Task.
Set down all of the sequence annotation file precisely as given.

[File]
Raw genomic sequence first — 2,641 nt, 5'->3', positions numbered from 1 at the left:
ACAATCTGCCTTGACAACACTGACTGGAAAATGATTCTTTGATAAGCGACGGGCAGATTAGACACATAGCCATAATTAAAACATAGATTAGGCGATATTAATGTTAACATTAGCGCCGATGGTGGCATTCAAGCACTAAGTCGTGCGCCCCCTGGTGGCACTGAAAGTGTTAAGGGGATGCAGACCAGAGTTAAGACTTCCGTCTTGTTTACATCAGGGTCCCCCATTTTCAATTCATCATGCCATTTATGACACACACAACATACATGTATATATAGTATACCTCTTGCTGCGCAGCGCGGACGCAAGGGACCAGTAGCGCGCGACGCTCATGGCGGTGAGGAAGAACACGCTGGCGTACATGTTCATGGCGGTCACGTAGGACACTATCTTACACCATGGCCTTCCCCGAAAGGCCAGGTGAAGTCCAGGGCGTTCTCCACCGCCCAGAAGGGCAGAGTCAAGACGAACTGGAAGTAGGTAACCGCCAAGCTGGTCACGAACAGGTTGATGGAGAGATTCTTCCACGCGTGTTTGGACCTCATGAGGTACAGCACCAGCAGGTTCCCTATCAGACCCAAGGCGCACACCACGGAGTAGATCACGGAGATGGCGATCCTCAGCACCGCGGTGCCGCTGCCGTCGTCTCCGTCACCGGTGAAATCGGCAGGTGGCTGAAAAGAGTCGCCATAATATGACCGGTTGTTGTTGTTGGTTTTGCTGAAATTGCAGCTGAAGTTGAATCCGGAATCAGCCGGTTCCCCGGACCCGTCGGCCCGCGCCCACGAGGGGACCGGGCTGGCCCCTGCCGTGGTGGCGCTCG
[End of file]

Raw genomic sequence first — 2,641 nt, 5'->3', positions numbered from 1 at the left:
ACAATCTGCCTTGACAACACTGACTGGAAAATGATTCTTTGATAAGCGACGGGCAGATTAGACACATAGCCATAATTAAAACATAGATTAGGCGATATTAATGTTAACATTAGCGCCGATGGTGGCATTCAAGCACTAAGTCGTGCGCCCCCTGGTGGCACTGAAAGTGTTAAGGGGATGCAGACCAGAGTTAAGACTTCCGTCTTGTTTACATCAGGGTCCCCCATTTTCAATTCATCATGCCATTTATGACACACACAACATACATGTATATATAGTATACCTCTTGCTGCGCAGCGCGGACGCAAGGGACCAGTAGCGCGCGACGCTCATGGCGGTGAGGAAGAACACGCTGGCGTACATGTTCATGGCGGTCACGTAGGACACTATCTTACACCATGGCCTTCCCCGAAAGGCCAGGTGAAGTCCAGGGCGTTCTCCACCGCCCAGAAGGGCAGAGTCAAGACGAACTGGAAGTAGGTAACCGCCAAGCTGGTCACGAACAGGTTGATGGAGAGATTCTTCCACGCGTGTTTGGACCTCATGAGGTACAGCACCAGCAGGTTCCCTATCAGACCCAAGGCGCACACCACGGAGTAGATCACGGAGATGGCGATCCTCAGCACCGCGGTGCCGCTGCCGTCGTCTCCGTCACCGGTGAAATCGGCAGGTGGCTGAAAAGAGTCGCCATAATATGACCGGTTGTTGTTGTTGGTTTTGCTGAAATTGCAGCTGAAGTTGAATCCGGAATCAGCCGGTTCCCCGGACCCGTCGGCCCGCGCCCACGAGGGGACCGGGCTGGCCCCTGCCGTGGTGGCGCTCG